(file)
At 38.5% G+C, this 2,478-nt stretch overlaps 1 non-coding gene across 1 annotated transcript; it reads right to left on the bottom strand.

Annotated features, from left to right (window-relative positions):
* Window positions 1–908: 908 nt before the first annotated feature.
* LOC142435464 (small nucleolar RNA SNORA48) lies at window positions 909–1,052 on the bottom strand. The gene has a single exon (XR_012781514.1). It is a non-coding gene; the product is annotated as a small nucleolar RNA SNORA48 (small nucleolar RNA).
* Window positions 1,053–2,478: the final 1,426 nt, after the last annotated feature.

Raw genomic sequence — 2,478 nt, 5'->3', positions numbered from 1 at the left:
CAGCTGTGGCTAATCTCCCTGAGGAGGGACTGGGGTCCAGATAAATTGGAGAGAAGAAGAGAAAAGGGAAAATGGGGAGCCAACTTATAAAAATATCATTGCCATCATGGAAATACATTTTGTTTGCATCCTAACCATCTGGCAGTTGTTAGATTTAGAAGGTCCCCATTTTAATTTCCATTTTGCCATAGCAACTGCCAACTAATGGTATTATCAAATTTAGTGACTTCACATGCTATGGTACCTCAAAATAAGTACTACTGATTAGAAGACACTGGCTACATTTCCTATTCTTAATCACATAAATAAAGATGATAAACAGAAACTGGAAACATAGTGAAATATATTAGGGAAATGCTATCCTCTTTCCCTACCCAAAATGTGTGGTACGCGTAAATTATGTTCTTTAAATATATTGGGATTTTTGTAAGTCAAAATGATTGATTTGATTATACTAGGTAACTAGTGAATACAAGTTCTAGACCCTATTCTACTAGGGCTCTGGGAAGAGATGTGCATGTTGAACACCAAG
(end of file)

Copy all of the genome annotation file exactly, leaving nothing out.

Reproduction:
At 38.5% G+C, this 2,478-nt stretch overlaps 1 non-coding gene across 1 annotated transcript; it reads right to left on the bottom strand.

Annotated features, from left to right (window-relative positions):
* Window positions 1–908: 908 nt before the first annotated feature.
* LOC142435464 (small nucleolar RNA SNORA48) lies at window positions 909–1,052 on the bottom strand. The gene has a single exon (XR_012781514.1). It is a non-coding gene; the product is annotated as a small nucleolar RNA SNORA48 (small nucleolar RNA).
* Window positions 1,053–2,478: the final 1,426 nt, after the last annotated feature.

Raw genomic sequence — 2,478 nt, 5'->3', positions numbered from 1 at the left:
CAGCTGTGGCTAATCTCCCTGAGGAGGGACTGGGGTCCAGATAAATTGGAGAGAAGAAGAGAAAAGGGAAAATGGGGAGCCAACTTATAAAAATATCATTGCCATCATGGAAATACATTTTGTTTGCATCCTAACCATCTGGCAGTTGTTAGATTTAGAAGGTCCCCATTTTAATTTCCATTTTGCCATAGCAACTGCCAACTAATGGTATTATCAAATTTAGTGACTTCACATGCTATGGTACCTCAAAATAAGTACTACTGATTAGAAGACACTGGCTACATTTCCTATTCTTAATCACATAAATAAAGATGATAAACAGAAACTGGAAACATAGTGAAATATATTAGGGAAATGCTATCCTCTTTCCCTACCCAAAATGTGTGGTACGCGTAAATTATGTTCTTTAAATATATTGGGATTTTTGTAAGTCAAAATGATTGATTTGATTATACTAGGTAACTAGTGAATACAAGTTCTAGACCCTATTCTACTAGGGCTCTGGGAAGAGATGTGCATGTTGAACACCAAG